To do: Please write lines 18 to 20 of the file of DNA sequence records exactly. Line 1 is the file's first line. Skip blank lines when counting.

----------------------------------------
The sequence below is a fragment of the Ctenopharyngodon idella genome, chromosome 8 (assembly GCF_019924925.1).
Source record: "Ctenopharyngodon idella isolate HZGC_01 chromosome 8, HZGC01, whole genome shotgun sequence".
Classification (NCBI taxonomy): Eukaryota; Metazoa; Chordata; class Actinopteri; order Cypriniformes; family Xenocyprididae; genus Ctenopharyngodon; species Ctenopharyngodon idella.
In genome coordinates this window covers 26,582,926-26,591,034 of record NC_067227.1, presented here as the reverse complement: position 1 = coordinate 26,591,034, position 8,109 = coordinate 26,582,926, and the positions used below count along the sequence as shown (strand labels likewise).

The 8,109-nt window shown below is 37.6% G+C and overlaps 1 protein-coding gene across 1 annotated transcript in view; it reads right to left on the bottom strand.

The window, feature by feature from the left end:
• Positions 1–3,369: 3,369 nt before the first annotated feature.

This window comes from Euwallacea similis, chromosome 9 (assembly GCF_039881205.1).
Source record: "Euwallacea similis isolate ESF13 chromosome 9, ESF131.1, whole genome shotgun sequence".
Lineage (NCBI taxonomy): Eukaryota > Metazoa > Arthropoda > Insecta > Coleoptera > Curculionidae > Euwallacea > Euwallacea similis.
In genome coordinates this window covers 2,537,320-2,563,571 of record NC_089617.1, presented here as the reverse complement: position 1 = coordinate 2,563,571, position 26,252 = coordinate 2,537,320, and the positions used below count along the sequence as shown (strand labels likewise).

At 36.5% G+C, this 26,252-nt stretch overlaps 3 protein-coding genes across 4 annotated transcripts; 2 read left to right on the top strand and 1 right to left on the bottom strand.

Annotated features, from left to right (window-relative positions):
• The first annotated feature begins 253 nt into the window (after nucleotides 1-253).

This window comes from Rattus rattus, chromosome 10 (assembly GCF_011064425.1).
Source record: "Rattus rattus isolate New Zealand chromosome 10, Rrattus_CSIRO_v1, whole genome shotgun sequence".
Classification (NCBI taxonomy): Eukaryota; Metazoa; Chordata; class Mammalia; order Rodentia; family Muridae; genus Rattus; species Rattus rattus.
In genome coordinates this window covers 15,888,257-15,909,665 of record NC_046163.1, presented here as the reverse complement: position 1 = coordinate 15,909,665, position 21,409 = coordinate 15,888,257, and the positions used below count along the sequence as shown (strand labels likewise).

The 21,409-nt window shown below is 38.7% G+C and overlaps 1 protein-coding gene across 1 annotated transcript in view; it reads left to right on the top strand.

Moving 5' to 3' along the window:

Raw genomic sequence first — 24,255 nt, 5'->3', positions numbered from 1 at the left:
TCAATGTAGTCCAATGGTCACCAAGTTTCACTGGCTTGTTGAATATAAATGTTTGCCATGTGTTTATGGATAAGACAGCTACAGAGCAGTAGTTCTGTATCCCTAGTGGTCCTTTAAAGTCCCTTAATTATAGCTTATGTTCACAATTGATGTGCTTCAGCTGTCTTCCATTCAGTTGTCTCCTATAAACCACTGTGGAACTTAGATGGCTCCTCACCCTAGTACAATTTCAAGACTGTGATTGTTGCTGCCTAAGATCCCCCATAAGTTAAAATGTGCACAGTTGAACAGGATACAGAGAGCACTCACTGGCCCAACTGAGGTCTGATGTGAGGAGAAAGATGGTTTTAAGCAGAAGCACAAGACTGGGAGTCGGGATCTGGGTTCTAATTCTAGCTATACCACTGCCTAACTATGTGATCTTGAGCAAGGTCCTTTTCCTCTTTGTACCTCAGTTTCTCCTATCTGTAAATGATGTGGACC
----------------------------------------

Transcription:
In genome coordinates this window covers 15,888,257-15,909,665 of record NC_046163.1, presented here as the reverse complement: position 1 = coordinate 15,909,665, position 21,409 = coordinate 15,888,257, and the positions used below count along the sequence as shown (strand labels likewise).

The 21,409-nt window shown below is 38.7% G+C and overlaps 1 protein-coding gene across 1 annotated transcript in view; it reads left to right on the top strand.

Moving 5' to 3' along the window: